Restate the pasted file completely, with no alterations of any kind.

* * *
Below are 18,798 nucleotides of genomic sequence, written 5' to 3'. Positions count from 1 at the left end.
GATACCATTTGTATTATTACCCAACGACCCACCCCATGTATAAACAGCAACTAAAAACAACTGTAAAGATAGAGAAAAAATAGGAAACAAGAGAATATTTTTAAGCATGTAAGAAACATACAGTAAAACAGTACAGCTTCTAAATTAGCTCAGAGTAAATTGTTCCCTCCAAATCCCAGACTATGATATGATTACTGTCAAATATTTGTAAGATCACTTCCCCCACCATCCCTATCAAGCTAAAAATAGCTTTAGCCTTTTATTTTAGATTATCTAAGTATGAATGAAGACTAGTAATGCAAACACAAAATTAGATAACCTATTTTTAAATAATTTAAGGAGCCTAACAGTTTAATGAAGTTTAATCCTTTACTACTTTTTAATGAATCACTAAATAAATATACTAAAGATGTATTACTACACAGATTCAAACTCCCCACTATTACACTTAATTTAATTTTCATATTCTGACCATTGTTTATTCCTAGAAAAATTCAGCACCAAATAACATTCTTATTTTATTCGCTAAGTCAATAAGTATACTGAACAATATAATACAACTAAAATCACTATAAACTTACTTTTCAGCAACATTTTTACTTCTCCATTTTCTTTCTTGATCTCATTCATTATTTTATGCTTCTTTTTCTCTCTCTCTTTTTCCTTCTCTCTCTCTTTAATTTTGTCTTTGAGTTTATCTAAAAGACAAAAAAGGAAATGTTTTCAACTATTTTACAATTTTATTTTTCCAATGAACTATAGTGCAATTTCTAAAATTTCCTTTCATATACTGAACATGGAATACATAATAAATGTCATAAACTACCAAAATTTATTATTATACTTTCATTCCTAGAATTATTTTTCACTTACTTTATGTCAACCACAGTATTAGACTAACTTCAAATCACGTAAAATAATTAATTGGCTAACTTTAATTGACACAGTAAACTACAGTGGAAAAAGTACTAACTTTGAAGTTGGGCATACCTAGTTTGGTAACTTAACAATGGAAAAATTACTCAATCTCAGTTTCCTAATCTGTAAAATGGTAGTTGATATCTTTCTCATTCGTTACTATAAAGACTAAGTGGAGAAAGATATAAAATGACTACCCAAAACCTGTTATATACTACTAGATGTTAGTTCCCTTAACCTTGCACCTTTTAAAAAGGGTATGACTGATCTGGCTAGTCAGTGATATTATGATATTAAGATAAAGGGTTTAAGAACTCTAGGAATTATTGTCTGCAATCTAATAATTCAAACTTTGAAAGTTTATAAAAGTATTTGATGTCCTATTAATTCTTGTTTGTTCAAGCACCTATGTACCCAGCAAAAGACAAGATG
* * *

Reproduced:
Below are 18,798 nucleotides of genomic sequence, written 5' to 3'. Positions count from 1 at the left end.
GATACCATTTGTATTATTACCCAACGACCCACCCCATGTATAAACAGCAACTAAAAACAACTGTAAAGATAGAGAAAAAATAGGAAACAAGAGAATATTTTTAAGCATGTAAGAAACATACAGTAAAACAGTACAGCTTCTAAATTAGCTCAGAGTAAATTGTTCCCTCCAAATCCCAGACTATGATATGATTACTGTCAAATATTTGTAAGATCACTTCCCCCACCATCCCTATCAAGCTAAAAATAGCTTTAGCCTTTTATTTTAGATTATCTAAGTATGAATGAAGACTAGTAATGCAAACACAAAATTAGATAACCTATTTTTAAATAATTTAAGGAGCCTAACAGTTTAATGAAGTTTAATCCTTTACTACTTTTTAATGAATCACTAAATAAATATACTAAAGATGTATTACTACACAGATTCAAACTCCCCACTATTACACTTAATTTAATTTTCATATTCTGACCATTGTTTATTCCTAGAAAAATTCAGCACCAAATAACATTCTTATTTTATTCGCTAAGTCAATAAGTATACTGAACAATATAATACAACTAAAATCACTATAAACTTACTTTTCAGCAACATTTTTACTTCTCCATTTTCTTTCTTGATCTCATTCATTATTTTATGCTTCTTTTTCTCTCTCTCTTTTTCCTTCTCTCTCTCTTTAATTTTGTCTTTGAGTTTATCTAAAAGACAAAAAAGGAAATGTTTTCAACTATTTTACAATTTTATTTTTCCAATGAACTATAGTGCAATTTCTAAAATTTCCTTTCATATACTGAACATGGAATACATAATAAATGTCATAAACTACCAAAATTTATTATTATACTTTCATTCCTAGAATTATTTTTCACTTACTTTATGTCAACCACAGTATTAGACTAACTTCAAATCACGTAAAATAATTAATTGGCTAACTTTAATTGACACAGTAAACTACAGTGGAAAAAGTACTAACTTTGAAGTTGGGCATACCTAGTTTGGTAACTTAACAATGGAAAAATTACTCAATCTCAGTTTCCTAATCTGTAAAATGGTAGTTGATATCTTTCTCATTCGTTACTATAAAGACTAAGTGGAGAAAGATATAAAATGACTACCCAAAACCTGTTATATACTACTAGATGTTAGTTCCCTTAACCTTGCACCTTTTAAAAAGGGTATGACTGATCTGGCTAGTCAGTGATATTATGATATTAAGATAAAGGGTTTAAGAACTCTAGGAATTATTGTCTGCAATCTAATAATTCAAACTTTGAAAGTTTATAAAAGTATTTGATGTCCTATTAATTCTTGTTTGTTCAAGCACCTATGTACCCAGCAAAAGACAAGATG